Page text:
Kansas, Michigan cities install LED streetlights

Simon BaierLighting technology, Street LightingLeave a Comment

LED streetlights

City officials in Michigan and Kansas are turning to LED streetlights.

The city of St. Clair, Michigan will continue to brighten its streets with additional LED streetlights, according to C and G News.

Many mercury vapor streetlights in the city’s northern neighborhoods were replaced with LEDs in 2012 after the city received funding from an Energy Optimization Rebate and partnership with DTE Energy.

Community Development and Inspection Director Chris Rayes told C and G News that thanks to additional funds available from the rebate program, most of the city’s remaining neighborhood streetlights will be replaced with LEDs. Rayes also said some streetlights along Eight Mile Road and Beaconsfield​ Street, I-94 freeway ramps and Blossom Heath Park may also receive LED installations.

With St. Clair’s current lighting system, the city spends $73,472 annually on energy costs for the street lamps due to the inefficient mercury vapor lighting solutions. However, if all streetlights were converted to LEDs, the city’s annual energy costs would fall to an estimated $45,806, saving St. Clair $27,666 per year, C and G News reported.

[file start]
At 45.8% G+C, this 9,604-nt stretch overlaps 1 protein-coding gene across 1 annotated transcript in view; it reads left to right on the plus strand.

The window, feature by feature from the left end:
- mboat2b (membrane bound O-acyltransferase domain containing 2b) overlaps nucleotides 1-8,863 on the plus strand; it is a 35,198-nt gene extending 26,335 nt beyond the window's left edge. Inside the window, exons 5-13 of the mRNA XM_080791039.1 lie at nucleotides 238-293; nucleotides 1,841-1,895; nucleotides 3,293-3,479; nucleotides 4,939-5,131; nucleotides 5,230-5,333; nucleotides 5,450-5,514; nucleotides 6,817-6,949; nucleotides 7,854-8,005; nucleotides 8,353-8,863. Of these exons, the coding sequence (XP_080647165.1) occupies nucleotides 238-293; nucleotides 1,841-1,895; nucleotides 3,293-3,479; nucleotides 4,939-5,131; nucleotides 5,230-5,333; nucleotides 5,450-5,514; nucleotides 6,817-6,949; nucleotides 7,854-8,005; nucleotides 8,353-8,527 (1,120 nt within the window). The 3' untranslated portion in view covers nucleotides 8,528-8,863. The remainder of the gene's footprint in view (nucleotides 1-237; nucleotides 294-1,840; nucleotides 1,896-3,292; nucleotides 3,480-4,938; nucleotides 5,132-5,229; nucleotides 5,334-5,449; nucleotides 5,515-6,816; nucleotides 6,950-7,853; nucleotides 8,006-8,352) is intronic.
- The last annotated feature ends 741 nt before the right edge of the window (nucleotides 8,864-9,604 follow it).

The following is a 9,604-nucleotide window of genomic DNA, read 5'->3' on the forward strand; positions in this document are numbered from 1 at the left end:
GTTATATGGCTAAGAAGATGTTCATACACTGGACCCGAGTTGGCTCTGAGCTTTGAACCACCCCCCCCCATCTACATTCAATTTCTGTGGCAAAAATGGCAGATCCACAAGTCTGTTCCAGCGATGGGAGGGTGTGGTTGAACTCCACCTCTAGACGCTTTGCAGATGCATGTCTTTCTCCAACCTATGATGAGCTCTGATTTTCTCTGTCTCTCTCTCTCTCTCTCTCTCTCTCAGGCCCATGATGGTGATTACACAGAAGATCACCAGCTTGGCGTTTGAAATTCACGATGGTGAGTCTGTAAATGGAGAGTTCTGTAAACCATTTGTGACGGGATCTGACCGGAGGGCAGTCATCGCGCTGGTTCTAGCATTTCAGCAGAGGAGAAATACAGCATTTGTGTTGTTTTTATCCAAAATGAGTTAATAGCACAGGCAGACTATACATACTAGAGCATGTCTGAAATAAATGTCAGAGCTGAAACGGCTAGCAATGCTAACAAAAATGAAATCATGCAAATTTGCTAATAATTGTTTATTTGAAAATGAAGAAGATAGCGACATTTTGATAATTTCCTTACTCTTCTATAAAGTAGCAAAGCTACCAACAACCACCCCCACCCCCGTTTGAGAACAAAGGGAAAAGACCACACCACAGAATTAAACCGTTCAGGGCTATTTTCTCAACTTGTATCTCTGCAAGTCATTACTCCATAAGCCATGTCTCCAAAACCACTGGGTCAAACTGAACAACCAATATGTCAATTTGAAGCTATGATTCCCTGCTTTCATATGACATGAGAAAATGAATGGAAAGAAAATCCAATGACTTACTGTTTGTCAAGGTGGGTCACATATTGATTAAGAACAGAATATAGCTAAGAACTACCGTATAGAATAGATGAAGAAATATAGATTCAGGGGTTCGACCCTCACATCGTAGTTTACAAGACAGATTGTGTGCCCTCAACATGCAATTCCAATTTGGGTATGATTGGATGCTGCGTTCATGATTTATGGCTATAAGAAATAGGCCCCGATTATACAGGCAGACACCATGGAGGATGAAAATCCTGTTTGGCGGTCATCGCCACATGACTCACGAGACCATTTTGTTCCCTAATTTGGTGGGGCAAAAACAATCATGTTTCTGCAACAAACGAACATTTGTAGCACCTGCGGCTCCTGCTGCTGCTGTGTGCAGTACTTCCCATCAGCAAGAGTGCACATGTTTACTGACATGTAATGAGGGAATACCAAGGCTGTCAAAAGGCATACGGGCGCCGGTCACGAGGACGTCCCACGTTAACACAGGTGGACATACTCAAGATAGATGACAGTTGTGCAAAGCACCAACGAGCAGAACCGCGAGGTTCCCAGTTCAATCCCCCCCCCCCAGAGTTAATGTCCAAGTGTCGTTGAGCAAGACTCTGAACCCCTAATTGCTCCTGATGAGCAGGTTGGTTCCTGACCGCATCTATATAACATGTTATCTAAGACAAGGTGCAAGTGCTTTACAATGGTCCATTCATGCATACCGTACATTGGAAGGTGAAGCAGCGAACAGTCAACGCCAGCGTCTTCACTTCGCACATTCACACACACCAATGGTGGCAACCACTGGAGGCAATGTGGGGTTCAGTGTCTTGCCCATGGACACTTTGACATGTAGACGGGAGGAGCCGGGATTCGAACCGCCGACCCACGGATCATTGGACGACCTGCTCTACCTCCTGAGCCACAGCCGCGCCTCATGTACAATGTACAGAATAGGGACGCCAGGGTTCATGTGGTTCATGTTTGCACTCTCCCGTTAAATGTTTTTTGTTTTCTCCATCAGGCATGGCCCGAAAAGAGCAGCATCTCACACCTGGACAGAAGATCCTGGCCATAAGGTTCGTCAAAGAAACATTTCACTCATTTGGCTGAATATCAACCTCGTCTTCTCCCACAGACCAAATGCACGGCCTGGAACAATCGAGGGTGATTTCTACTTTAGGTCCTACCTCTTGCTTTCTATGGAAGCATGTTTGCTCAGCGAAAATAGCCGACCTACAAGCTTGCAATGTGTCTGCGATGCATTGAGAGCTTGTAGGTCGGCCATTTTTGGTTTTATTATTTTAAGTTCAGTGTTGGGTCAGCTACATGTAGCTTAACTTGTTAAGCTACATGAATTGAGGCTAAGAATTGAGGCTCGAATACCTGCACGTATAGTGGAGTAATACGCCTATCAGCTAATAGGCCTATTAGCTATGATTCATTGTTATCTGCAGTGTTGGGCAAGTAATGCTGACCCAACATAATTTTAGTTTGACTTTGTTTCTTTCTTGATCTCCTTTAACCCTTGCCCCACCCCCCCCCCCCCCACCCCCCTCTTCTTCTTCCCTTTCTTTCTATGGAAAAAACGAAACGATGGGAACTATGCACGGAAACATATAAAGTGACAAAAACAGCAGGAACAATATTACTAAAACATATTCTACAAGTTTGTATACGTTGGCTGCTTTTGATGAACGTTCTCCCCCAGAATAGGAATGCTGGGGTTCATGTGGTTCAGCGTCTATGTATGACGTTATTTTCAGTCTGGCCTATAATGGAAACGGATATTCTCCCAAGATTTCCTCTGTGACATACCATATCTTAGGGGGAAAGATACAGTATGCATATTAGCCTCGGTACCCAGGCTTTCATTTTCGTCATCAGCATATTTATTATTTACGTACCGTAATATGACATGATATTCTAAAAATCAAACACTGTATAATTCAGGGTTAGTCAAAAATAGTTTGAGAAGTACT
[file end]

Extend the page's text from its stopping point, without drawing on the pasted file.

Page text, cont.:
The city also enjoys the new streetlights because they do not buzz or make noise like the previous lighting fixtures.

“They are very quiet,” said Rayes. “They are brighter white. They give a sense of more light than the old lights do, and I think they give a better feeling of safety, too.”

City officials in Kansas turn to LEDs
Winfield, Kansas will soon learn the benefits of LED streetlights once it begins testing 12 new fixtures on Main Street, the Winfield Courier reported.

The city wanted to reduce energy usage with new streetlights and found that LEDs will allow the city to cut consumption by almost 70 percent.

“Add to that the fact that LEDs have such a great longevity factor which will save the city additional monies by requiring very little labor to maintain them,” said Alan Dykes, energy manager for the City of Winfield.

The LEDs will replace the city’s existing high pressure sodium lights. A higher Kelvin temperature in the LEDs allows for better coloring and for eyes to process the light more efficiently.

The trial of the LEDs for Winfield will continue for 60 days at which point city officials will have to determine whether to return the lighting solutions or purchase them.

City officials interested in learning more about the benefits of LED streetlights and energy efficient lighting fixtures should contact the lighting specialists at Lumenistics.

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